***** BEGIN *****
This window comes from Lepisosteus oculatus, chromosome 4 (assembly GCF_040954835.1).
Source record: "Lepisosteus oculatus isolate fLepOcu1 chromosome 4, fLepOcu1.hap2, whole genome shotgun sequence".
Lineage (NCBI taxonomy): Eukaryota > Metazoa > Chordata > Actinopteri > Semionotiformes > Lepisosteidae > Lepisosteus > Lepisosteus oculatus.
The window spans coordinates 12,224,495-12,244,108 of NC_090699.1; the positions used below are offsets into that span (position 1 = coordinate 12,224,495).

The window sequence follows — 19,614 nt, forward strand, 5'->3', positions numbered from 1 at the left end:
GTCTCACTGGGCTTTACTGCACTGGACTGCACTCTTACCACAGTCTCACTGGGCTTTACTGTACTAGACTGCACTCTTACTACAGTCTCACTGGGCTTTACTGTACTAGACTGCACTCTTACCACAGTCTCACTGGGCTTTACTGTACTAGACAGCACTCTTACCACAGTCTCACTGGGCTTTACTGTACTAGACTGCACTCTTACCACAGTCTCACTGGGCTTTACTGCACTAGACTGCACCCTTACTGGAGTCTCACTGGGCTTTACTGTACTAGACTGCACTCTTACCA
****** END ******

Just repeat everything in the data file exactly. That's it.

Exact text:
This window comes from Lepisosteus oculatus, chromosome 4 (assembly GCF_040954835.1).
Source record: "Lepisosteus oculatus isolate fLepOcu1 chromosome 4, fLepOcu1.hap2, whole genome shotgun sequence".
Lineage (NCBI taxonomy): Eukaryota > Metazoa > Chordata > Actinopteri > Semionotiformes > Lepisosteidae > Lepisosteus > Lepisosteus oculatus.
The window spans coordinates 12,224,495-12,244,108 of NC_090699.1; the positions used below are offsets into that span (position 1 = coordinate 12,224,495).

The window sequence follows — 19,614 nt, forward strand, 5'->3', positions numbered from 1 at the left end:
GTCTCACTGGGCTTTACTGCACTGGACTGCACTCTTACCACAGTCTCACTGGGCTTTACTGTACTAGACTGCACTCTTACTACAGTCTCACTGGGCTTTACTGTACTAGACTGCACTCTTACCACAGTCTCACTGGGCTTTACTGTACTAGACAGCACTCTTACCACAGTCTCACTGGGCTTTACTGTACTAGACTGCACTCTTACCACAGTCTCACTGGGCTTTACTGCACTAGACTGCACCCTTACTGGAGTCTCACTGGGCTTTACTGTACTAGACTGCACTCTTACCA